Root-Cause Analysis of Workers’ Reluctance to Share Ideas

Subject: Employee Management
Pages: 1
Words: 402
Reading time:
2 min
Study level: College

One of the most common problems that many organizations face is how to manage internal and external changes effectively. In this regard, suppose that the top managers of the company that operates in the sphere of sportswear retail decide to empower their workers by letting them share ideas on work-process improvement. However, after one month, only a few employees presented their original thoughts, while most of the workers claimed they were satisfied with the current procedures and regulations. Yet, managers suspected that the latter assertions were not true. Therefore, they can use root cause analysis to identify what led to the weak employees’ response to the new initiative.

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Many methods can help leaders locate the real reason(s) that caused the problem. One such method is the 5-Whys which is highly suitable for the example presented above (Parker, 2019). It is useful as this framework allows analysts to avoid falsely identifying the primary causes of the problem (Serrat, 2017). As such, the solution to the issue introduced above would have the following form:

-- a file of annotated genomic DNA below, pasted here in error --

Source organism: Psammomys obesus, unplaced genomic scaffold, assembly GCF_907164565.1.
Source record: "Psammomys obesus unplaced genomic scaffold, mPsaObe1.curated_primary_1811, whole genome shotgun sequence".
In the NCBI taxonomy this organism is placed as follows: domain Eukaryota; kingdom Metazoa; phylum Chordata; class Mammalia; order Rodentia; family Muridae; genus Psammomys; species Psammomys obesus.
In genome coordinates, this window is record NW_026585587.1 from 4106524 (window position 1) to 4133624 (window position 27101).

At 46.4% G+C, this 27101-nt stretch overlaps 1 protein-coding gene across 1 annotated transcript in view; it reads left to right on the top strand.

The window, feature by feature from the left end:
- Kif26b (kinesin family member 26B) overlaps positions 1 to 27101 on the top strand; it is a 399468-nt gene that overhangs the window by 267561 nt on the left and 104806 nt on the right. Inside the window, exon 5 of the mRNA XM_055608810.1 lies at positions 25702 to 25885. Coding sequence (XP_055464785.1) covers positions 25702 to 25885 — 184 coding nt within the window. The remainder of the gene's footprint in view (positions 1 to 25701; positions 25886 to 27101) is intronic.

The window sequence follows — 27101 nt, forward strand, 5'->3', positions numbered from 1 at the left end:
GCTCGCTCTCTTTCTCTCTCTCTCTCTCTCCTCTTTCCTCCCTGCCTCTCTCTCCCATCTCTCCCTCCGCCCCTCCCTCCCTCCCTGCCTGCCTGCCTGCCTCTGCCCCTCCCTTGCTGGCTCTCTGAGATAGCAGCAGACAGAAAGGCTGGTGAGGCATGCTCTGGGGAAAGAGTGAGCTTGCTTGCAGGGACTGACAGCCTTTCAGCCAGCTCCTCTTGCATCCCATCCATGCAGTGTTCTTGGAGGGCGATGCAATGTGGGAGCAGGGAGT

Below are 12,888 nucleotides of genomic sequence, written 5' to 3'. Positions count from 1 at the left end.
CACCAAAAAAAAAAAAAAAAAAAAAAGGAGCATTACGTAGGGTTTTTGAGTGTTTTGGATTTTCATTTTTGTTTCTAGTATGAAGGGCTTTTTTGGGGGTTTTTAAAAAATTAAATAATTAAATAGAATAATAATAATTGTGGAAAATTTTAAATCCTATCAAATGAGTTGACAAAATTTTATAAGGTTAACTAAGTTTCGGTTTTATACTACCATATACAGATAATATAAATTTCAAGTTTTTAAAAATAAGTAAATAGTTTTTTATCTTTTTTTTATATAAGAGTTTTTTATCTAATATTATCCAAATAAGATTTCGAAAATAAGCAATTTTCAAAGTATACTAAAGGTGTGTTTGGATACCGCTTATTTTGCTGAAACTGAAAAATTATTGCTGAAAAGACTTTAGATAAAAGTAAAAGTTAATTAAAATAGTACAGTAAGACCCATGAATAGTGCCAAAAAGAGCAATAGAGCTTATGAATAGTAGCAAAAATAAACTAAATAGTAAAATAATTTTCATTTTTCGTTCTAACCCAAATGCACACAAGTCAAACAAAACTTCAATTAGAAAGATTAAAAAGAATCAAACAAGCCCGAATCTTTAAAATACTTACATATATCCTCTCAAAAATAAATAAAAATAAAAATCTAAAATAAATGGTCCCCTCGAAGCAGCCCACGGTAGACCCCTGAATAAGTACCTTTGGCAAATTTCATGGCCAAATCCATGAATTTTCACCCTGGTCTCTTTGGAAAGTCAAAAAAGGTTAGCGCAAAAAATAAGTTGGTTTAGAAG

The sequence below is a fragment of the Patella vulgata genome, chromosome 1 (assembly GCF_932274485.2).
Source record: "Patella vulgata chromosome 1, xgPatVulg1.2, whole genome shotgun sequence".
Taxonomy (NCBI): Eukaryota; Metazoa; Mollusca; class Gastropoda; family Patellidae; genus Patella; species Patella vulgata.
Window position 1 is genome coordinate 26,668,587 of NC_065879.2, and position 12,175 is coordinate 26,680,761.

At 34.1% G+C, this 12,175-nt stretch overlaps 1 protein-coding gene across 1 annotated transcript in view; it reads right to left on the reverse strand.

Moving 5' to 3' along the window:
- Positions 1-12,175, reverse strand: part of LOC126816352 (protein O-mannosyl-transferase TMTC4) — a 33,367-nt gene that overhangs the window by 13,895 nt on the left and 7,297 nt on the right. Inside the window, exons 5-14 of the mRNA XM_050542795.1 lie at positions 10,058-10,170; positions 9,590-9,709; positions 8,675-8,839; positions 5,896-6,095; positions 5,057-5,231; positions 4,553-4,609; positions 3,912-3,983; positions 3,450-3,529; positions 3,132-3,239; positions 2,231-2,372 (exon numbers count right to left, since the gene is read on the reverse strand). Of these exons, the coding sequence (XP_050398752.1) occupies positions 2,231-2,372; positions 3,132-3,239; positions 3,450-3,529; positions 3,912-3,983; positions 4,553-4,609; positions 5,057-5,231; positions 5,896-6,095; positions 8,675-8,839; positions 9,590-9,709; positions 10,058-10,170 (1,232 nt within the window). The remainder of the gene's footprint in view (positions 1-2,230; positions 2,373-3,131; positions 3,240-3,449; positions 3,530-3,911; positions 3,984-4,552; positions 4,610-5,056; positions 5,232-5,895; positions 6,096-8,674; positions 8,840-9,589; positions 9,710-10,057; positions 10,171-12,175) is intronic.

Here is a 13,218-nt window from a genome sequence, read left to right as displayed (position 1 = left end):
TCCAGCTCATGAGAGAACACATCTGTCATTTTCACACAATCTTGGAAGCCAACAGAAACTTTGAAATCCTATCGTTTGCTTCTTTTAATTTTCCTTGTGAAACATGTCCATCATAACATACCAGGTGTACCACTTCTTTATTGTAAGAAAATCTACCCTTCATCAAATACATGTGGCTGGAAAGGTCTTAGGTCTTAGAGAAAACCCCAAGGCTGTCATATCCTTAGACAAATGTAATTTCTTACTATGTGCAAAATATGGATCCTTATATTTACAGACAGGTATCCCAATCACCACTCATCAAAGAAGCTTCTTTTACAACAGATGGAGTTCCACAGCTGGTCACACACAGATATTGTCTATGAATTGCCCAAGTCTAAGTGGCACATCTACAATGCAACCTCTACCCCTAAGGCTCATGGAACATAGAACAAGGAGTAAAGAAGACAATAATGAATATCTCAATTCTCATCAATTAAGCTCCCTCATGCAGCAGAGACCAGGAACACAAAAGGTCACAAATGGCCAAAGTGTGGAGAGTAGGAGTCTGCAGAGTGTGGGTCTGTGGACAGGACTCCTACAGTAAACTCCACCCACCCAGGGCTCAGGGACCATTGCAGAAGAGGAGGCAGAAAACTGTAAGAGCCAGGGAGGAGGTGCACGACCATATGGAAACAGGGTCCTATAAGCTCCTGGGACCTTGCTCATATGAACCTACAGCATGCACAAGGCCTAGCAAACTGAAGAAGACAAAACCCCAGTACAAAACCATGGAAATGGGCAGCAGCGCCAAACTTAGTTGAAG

1. Why do employees not want to present their ideas concerning changes in the work process to the top managers? Because they do not believe that their opinion can influence anything.
  2. Why do workers think that their suggestions will not have any effect? Because of the existing corporate culture.
  3. The main purpose of the initiative is to change that culture, so why does it still exist? Because line managers could not communicate that idea clearly to their subordinates.
  4. Why did line managers fail to communicate the essence of the initiative to employees? Because they also do not believe that workers’ suggestions can have any impact on policies.
  5. Why do line managers not believe that employees’ opinions can have an influence? Because top management failed to communicate that idea correctly and motivate line administration to facilitate the change.

As a result, the core of the problem is that workers did not want to share their ideas concerning the changes in the work process due to top management’s failure in communication. For this reason, when the root cause is clearly defined now, it is possible to elaborate on the most effective recommendations. For instance, top managers should first convince the line administration of the truthfulness and necessity of the proposed initiative. To achieve that, the company leaders can study line managers’ opinions about change in work processes and then apply them in practice.


Parker, S. (2019). 5 whys. Lean & Six Sigma Review, 18(4), 32.

Serrat, O. (2017). The five whys technique. In Oliver Serrat (ed.) Knowledge solutions (pp. 307-310). Springer, Singapore.